An Ounce of Prevention Is Still Worth a Pound of Cure, Especially in the Time of COVID-19

Karen A. Hacker, MD, MPH; Peter A. Briss, MD, MPH


Prev Chronic Dis. 2021;18(1):e03 

In This Article

The Chronic Disease Challenge was Large and is now Larger

Before the coronavirus disease 2019 (COVID-19) pandemic, about 6 in 10 adults in the United States had a chronic condition; 90% of the nation's health care expenditures were for people with chronic and mental health conditions, and chronic conditions accounted for 7 of the 10 leading causes of death in the United States.[1–3]

The COVID-19 pandemic has only further emphasized the importance of chronic disease prevention and care — especially because many chronic conditions increase the severity of COVID-19 outcomes. For example, cancer, heart conditions, diabetes, and chronic kidney disease, in addition to being among the top 10 causes of death in the United States, are also established risk factors for severe illness from COVID-19.[4] A study from 12 states reported that 73% of people hospitalized for COVID-19 had at least one underlying chronic condition, and rates of hospitalization increased as the number of conditions increased.[5] Additional chronic conditions or risk factors such as obesity and smoking also increase the severity of COVID-19 outcomes.[4] COVID-19 may also contribute to social isolation and mental health challenges such as anxiety and depression.[6] Finally, chronic diseases, risk factors for chronic disease, and COVID-19 all tend to disproportionately affect people of lower socioeconomic status and certain racial and ethnic minority populations. As a result, African American, Hispanic or Latino people, and American Indian and Alaska Native people are all at higher risk than non-Hispanic White people of getting sick, being hospitalized, or dying of COVID-19.[4]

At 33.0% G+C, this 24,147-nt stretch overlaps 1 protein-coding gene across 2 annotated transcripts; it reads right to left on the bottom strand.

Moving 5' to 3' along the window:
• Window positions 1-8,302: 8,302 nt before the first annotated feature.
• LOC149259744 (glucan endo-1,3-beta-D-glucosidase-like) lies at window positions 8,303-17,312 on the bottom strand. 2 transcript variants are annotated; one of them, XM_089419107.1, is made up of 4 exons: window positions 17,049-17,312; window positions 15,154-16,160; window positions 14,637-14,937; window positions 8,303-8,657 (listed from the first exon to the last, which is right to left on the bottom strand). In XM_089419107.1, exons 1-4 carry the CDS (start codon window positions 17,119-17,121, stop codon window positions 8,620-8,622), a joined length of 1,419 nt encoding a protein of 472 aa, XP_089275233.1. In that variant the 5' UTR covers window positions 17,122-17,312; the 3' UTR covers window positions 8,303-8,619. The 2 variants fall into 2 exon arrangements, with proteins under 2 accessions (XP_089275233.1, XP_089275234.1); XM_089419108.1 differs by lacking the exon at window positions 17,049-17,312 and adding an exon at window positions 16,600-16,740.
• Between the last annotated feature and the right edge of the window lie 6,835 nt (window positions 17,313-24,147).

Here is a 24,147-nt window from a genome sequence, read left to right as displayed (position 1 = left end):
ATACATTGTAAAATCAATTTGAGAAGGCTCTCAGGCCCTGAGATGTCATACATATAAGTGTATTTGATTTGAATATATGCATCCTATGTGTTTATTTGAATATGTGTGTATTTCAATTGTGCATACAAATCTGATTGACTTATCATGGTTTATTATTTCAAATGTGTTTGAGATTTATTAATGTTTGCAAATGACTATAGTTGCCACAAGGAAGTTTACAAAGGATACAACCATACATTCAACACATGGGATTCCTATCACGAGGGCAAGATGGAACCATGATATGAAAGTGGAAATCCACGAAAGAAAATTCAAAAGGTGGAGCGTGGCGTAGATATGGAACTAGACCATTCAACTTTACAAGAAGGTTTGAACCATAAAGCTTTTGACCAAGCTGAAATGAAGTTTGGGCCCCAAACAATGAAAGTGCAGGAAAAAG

Despite this relationship between chronic disease and COVID-19 and their related disparities, the pandemic has resulted in a decreased use of health services for emergencies and for ongoing preventive and routine health care. Although we cannot yet predict the effect of this trend on control of existing conditions, we do know that 4 in 10 Americans surveyed in June reported delaying or avoiding medical care during the COVID-19 pandemic and that delaying or avoiding care was even more common among people without insurance and among Black and Hispanic people.[7] The extent to which control of chronic disease might mitigate a person's COVID-19 risk is currently unknown, but we do know that appropriate management of chronic diseases such as hypertension, diabetes, and cancer saves lives. Needed care can be safely accessed, even during the pandemic.

Preventive care — screenings, vaccinations, mental health assessments, and oral and vision health — remain important even in the context of the pandemic. Vaccinations for preventing outbreaks of other infectious diseases (eg, measles, pertussis) are particularly important this year because childhood vaccination rates have decreased. Influenza vaccination is needed to reduce respiratory disease burden on an already taxed health care system. Finally, as they become available, vaccines against severe acute respiratory syndrome coronavirus 2 (SARS-CoV-2), the virus that causes COVID-19, will be a critical tool to help end the pandemic.

Throughout the COVID-19 epidemic, a great deal of anxiety has surfaced about safely accessing health care services. Health care providers have adopted a wide variety of strategies to mitigate risk. These strategies include measures to increase social distancing (eg, limits on waiting room capacity); mask wearing by all people in health care facilities; screening of patients for COVID-19 symptoms and, in some instances, for infection; and expanding the use of telemedicine. Patients now have a range of options for safely receiving care and should ask and be informed about these options when making appointments. Care that is needed acutely should not be delayed; vaccinations (for both children and adults) are essential services that should be given on time, and in-person nonurgent care (such as screenings) should be considered when risk of infection is low, based on local COVID-19 transmission rates, and when appropriate Centers for Disease Control and Prevention–recommended mitigation strategies are in place.